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Thread: Supreme Court to Hear Case Against Violent Video Game Ban

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    Default Supreme Court to Hear Case Against Violent Video Game Ban

    http://www.scotusblog.com/2010/04/co...iolent-videos/

    Interesting. Case law allows states to ban sales of "obscene" materials to minors, but there isn't a SCOTUS decision on whether states can ban sales of "violent" materials to minors.

    Given they overwhelmingly just overturned a law banning the sale of depictions of animal cruelty on 1st amendment grounds, another overturning seems likely.

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    i hope this passes
    And don't bring up that stupid girlie Aladdin rip off! Shantea?

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    I think they'll pretty much confirm what every state that has tried to pass this so far has done - it's unconstitutional.

    Because if you think about it, it would also effect the sale of movies and music. If not immedately, then sometime down the road. And who will decide what constitutes a game being "too violent"? Because if you think about it, Madden is violent. Yet it's usually rated e-10, or teen.

    There's no way they will side with California on this one.
    Last edited by diskoboy; 04-26-2010 at 07:23 PM.

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    I seem to remember reading a consumer study done a few years ago that showed that a majority of games owned by consumers 17 and younger, regardless of the genre, are bought initially by someone older before making their way into the younger persons hands. If that holds true, this accomplishes nothing.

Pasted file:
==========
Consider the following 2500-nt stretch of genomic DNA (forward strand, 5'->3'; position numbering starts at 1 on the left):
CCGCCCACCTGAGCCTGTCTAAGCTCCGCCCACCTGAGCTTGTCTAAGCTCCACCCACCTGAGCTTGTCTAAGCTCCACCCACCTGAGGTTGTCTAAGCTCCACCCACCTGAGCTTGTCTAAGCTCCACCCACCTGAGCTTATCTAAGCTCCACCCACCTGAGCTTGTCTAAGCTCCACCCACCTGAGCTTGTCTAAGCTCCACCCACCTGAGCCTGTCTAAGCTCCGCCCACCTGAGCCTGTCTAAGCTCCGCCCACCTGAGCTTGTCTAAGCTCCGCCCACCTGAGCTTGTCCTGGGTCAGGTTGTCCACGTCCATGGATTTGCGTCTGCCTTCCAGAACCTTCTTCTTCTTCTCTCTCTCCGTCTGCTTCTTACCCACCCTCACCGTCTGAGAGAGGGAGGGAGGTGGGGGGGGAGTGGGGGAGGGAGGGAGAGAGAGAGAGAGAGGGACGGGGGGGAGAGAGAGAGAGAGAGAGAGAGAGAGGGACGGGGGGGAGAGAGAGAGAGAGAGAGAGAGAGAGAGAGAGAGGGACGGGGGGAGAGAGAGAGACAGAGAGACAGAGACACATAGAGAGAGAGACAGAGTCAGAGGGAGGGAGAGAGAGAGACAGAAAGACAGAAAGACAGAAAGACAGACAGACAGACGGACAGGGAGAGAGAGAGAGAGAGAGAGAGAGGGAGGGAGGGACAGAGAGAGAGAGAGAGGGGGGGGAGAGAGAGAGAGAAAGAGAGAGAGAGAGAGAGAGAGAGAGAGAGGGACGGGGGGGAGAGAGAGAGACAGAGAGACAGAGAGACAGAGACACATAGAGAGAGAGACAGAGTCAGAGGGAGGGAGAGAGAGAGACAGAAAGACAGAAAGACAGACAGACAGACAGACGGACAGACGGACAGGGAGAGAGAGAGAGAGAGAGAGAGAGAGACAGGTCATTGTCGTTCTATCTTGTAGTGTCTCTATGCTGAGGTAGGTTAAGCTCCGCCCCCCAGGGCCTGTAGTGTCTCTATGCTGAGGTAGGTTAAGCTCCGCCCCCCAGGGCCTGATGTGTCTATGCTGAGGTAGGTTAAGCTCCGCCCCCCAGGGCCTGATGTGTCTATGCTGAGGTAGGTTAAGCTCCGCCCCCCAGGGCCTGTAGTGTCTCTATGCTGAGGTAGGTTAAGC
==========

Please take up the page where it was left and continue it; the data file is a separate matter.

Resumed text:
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    California’s law defines a violent video game as one that depicts “killing, maiming, dismembering, or sexually assaulting an image of a human being,” in a manner that a reasonable person would find appeals to “a deviant or morbid interest” of minors, is “patently offensive” to prevailing standards of what is suitable for minors, and causes the game — as a whole — to lack “serious, artistic, political or scientific value” for minors.
    Given these requirements, the law is essentially meaningless anyway. Very few games fit all of those criteria.

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    Quote Originally Posted by j_factor View Post
    Given these requirements, the law is essentially meaningless anyway. Very few games fit all of those criteria.
    You don't have to meet all of those criteria, you only have to meet one of them, as implied by the "or" instead of "and".

    Hell you could argue Mortal Kombat broke those rules Kano's heart rip fatality, or Sub-Zero's spine rip. Which is exactly why those fatalities were removed from the SNES version and only included in Sega.

    I'd imagine almost all of the horror / zombie games would fall into those criteria as well. More games than you'd think.
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    It all comes down to parenting, the parents are too stupid to teach there children how to handle this stuff without going apeshit. a violent video game will not trigger real life violence unless the kid is already unstable, otherwise every gamer in america under 18 would be out killing people. i do hope this passes though just to shut people the **** up for awhile.

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    its an easy scapegoat, in real life its not an issue. no major retailer sells m rated games to minors. major retailers are the vast majority of new game sales. when i worked at a game store, if a kid was trying to purchase an m rated game, he would simply get mom or dad out of the car waiting outside to complete the purchase. the parents didnt give a damn.